The man who wants to put trains among the trees from Muswell Hill to Highgate

Floc pods in the canopy

An artist's impression of Urban.Mass's Floc transit system - Credit: Urban.Mass

A new form of light transit system could be used to connect Muswell Hill and Highgate, according to one former resident.  

John Emanuel, chief technology officer at urban transit company Urban.Mass, believes that Muswell Hill suffers from isolation and limited public transport options.  

He said: “I used to live in Muswell Hill, and it’s a very nice place to live, apart from the fact it’s hell to get in and out of, especially in the rush hour. The connectivity is really bad.   

“There’s a roundabout, the buses will eventually take you up to Highgate to the tube, but as far as public transport is concerned it’s really bad.”  

John says the answer could be his company’s Floc Duo Rail transit system, which it describes as ushering in “a new era in urban mass mobility”.  

John Emanuel, Director and Chief Technology Officer, Urban.Mass Ltd (1)

John Emanuel, director and chief technology officer, Urban.Mass - Credit: Urban.Mass

Rather than large trainlines, John thinks Urban.Mass's elevated, discrete lines, using electric pods to transport passengers, would be a better fit.  

The precise route would require a study, but he envisages it following the old disused railway track from Ally Pally to Highgate, with stops at Ally Pally, Muswell Hill, St James’s Lane, Cranley Gardens and Highgate.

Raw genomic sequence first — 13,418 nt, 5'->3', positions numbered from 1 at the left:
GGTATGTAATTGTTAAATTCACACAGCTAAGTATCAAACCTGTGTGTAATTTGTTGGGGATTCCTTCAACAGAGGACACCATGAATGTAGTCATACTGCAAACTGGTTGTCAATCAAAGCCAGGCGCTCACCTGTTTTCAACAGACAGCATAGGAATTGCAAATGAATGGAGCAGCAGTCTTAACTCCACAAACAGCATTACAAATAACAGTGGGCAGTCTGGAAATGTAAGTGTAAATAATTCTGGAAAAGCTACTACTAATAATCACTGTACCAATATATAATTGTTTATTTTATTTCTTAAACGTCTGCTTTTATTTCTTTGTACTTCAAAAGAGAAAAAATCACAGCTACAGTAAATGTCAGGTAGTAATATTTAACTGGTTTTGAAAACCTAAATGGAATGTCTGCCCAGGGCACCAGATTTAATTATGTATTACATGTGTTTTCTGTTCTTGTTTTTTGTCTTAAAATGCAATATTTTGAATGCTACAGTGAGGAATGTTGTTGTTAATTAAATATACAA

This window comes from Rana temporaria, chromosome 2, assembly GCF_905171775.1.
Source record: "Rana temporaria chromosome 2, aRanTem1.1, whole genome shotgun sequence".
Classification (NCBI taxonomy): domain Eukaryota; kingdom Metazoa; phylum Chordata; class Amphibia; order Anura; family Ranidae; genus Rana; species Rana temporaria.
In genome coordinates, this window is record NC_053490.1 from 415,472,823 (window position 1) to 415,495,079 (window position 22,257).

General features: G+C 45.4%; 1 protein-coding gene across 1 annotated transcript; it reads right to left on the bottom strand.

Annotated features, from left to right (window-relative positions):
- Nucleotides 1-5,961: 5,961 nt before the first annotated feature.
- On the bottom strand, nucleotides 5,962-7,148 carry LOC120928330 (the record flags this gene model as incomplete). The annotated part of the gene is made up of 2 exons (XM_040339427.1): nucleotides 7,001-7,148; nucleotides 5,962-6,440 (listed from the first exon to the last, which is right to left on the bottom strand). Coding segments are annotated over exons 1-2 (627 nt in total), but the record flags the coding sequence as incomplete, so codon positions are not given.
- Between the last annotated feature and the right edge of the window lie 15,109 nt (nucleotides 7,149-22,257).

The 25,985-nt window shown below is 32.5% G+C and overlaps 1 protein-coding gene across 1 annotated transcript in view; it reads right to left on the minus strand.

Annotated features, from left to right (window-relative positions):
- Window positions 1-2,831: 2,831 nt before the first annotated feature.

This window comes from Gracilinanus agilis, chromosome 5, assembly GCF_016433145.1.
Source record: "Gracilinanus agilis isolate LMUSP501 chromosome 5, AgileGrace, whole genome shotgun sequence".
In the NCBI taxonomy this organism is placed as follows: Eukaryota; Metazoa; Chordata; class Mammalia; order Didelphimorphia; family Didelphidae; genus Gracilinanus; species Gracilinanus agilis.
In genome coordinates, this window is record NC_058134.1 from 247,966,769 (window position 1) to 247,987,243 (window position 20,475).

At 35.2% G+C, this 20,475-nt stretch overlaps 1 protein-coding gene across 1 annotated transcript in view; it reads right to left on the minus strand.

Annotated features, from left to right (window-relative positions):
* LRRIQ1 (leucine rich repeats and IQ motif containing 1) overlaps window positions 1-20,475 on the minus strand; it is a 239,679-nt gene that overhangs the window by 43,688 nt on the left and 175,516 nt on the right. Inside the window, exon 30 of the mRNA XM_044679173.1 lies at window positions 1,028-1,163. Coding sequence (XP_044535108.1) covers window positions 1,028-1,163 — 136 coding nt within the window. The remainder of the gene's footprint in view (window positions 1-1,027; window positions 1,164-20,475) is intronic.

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John added: “To connect Muswell Hill to the tube at Highgate, without much damage to the Parkland Walk, should be entirely feasible and economic.  

“In my view, better connectivity would immensely enhance the quality of life in the area and make it even more desirable as a place to live.”  

The company says it is in talks with cities such as Bristol and Liverpool about building urban transit systems, though it is yet to approach Haringey Council or TfL. 

Its prototype is being worked on now at the National Railway Museum, to be completed in 2024.  

The big opening however will be in 2025, to commemorate the 200th anniversary of the first paying passenger train journey, which went from the museum site.  

As well as showcase the transit system to city planners, the prototype will also provide a transport link from one end of the site to the other, clocking up a distance of just under 1km. 

A Railway Transport Museum spokesperson said: “This project will see a new form of technology potentially taking place at a site associated with the beginnings of railway technology, 200 years ago.  

“We’re interested in helping to showcase new rail innovations, alongside the famous vehicles and objects from the past.”